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Hereditary endotheliopathy, retinopathy, nephropathy, and stroke

Other Names for this Disease
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Hereditary endotheliopathy with retinopathy, nephropathy, and stroke (HERNS) is a rare genetic condition that affects the vascular endothelium (the inner lining of the arteries and blood vessels). Specifically, the small blood vessels of the brain (microangiopathy); retina (vascular retinopathy); and kidneys are affected. Signs and symptoms may include progressive adult onset vision loss, psychiatric disturbances, stroke-like episodes, neurologic decline, and kidney disease. HERNS is inherited in an autosomal dominant manner.[1][2][3][4]

The term retinal vasculopathy with cerebral leukodystrophy (RVCL) has recently been adopted to include HERNS; cerebroretinal vasculopathy (CRV); and hereditary vascular retinopathy (HVR); historically, these 3 conditions have been considered distinct. Genetic studies have shown that these 3 conditions are likely variations of RVCL and are caused by mutations in the TREX1 gene.[5]
Last updated: 10/9/2013


  1. Dichgans M, Meschia JF. Cerebrovascular disorders. In: Rimoin DL et al. Principle and Practice of Medical Genetics, 5th ed. Philadelphia, PA: Churchill Livingston Elsevier; 2002;
  2. Jen JC, Baloh RW. Herediatry endotheliopathy with retinopathy, nephropathy, and stroke (HERNS). In: Bogousslavsky J, Caplan L., eds. Uncommon Causes of Stroke. 2nd ed. Cambridge University Press; 2001;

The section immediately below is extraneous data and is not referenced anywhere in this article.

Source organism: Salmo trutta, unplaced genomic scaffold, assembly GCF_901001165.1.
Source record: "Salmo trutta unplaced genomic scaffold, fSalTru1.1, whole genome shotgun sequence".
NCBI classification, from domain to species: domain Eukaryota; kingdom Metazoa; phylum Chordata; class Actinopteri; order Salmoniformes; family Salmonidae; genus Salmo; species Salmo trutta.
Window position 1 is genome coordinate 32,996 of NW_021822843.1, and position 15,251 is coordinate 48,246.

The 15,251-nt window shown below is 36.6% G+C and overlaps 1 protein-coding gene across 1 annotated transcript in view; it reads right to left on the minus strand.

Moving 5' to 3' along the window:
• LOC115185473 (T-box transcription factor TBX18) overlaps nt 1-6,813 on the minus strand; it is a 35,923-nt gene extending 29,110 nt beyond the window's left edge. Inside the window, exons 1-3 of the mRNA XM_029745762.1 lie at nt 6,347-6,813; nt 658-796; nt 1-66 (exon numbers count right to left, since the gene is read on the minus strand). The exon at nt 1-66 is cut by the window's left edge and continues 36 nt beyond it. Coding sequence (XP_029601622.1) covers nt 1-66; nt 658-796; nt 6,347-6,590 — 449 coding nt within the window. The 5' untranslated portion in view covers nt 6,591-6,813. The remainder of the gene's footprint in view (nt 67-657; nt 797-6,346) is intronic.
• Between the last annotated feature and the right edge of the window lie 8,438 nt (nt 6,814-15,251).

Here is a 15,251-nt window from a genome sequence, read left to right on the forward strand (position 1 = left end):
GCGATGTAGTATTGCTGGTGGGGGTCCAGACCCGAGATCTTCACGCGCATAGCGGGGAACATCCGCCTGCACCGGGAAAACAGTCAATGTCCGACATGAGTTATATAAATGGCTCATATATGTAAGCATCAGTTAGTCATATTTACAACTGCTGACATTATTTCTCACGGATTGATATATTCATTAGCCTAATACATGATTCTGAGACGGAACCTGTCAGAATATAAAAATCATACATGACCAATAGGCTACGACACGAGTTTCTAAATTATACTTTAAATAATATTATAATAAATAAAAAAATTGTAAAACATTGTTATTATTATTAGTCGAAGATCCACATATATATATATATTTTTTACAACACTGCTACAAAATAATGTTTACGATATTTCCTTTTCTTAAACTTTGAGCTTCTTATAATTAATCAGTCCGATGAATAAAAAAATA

3. Seifried C, Sitzer M, Jen J, Auburer G. HERNS. A rare, hereditary, multisystem disease with cerebral microangiopathy. Nervenartz. 2005;
  4. Cohn AC, Kotschet K, Veitch A, Delatycki MB, McCombe MF. Novel ophthalmological features in hereditary endotheliopathy with retinopathy, nephropathy and stroke syndrome. Clin Experiment Ophthalmol. April 2005; 33(2):181-183.
  5. David Kavanagh et al. New roles for the major human 3'–5' exonuclease TREX1 in human disease. Cell Cycle. June 15, 2008; 7(12):1718-1725.
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In Depth Information

  • The Online Mendelian Inheritance in Man (OMIM) is an catalog of human genes and genetic disorders. Each entry has a summary of related medical articles. It is meant for health care professionals and researchers. OMIM is maintained by Johns Hopkins University School of Medicine. 
  • Orphanet is a European reference portal for information on rare diseases and orphan drugs.  Access to this database is free of charge.
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